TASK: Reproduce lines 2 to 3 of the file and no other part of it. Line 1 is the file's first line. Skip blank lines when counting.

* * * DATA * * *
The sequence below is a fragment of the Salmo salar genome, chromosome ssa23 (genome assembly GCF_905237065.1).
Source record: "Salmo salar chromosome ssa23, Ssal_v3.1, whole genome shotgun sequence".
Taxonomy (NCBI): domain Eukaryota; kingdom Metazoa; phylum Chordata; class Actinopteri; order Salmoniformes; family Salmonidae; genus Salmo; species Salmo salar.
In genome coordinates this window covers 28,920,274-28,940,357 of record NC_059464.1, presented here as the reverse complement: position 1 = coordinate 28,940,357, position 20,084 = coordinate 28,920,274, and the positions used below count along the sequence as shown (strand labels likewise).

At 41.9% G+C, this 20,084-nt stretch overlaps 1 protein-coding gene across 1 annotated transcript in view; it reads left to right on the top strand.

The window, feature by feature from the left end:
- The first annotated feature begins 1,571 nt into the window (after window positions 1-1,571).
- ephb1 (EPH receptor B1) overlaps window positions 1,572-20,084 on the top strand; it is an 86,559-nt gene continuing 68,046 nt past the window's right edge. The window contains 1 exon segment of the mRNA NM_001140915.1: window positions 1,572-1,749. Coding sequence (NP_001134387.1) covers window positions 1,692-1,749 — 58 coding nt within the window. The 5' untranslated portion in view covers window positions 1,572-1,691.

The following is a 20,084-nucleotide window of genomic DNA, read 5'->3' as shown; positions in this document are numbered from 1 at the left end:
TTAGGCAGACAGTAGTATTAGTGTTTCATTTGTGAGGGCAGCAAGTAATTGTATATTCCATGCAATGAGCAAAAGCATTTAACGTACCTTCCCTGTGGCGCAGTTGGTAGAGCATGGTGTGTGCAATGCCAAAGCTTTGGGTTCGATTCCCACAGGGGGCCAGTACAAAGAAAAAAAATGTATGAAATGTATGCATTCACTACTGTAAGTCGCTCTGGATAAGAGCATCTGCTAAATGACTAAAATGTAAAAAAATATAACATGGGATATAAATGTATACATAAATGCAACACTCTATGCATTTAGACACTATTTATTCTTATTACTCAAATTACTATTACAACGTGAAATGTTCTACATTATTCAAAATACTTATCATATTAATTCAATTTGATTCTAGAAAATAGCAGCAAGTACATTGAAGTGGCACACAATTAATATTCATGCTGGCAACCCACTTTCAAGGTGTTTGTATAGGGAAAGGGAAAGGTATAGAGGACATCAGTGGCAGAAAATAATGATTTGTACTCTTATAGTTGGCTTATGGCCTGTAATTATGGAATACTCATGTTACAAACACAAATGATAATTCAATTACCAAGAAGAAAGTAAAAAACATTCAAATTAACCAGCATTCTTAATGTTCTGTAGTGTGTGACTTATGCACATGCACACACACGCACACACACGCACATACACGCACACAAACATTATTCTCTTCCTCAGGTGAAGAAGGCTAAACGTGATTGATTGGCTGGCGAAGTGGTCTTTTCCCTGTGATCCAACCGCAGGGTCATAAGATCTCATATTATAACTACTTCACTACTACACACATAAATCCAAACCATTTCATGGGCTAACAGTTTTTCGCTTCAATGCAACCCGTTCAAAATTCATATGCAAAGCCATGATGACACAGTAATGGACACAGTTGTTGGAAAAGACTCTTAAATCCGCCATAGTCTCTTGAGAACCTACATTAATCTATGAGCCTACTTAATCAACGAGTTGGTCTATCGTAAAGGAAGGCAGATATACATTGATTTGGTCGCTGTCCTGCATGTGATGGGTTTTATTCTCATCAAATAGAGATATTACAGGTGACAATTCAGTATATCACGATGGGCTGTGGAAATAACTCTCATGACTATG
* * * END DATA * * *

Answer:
Source record: "Salmo salar chromosome ssa23, Ssal_v3.1, whole genome shotgun sequence".
Taxonomy (NCBI): domain Eukaryota; kingdom Metazoa; phylum Chordata; class Actinopteri; order Salmoniformes; family Salmonidae; genus Salmo; species Salmo salar.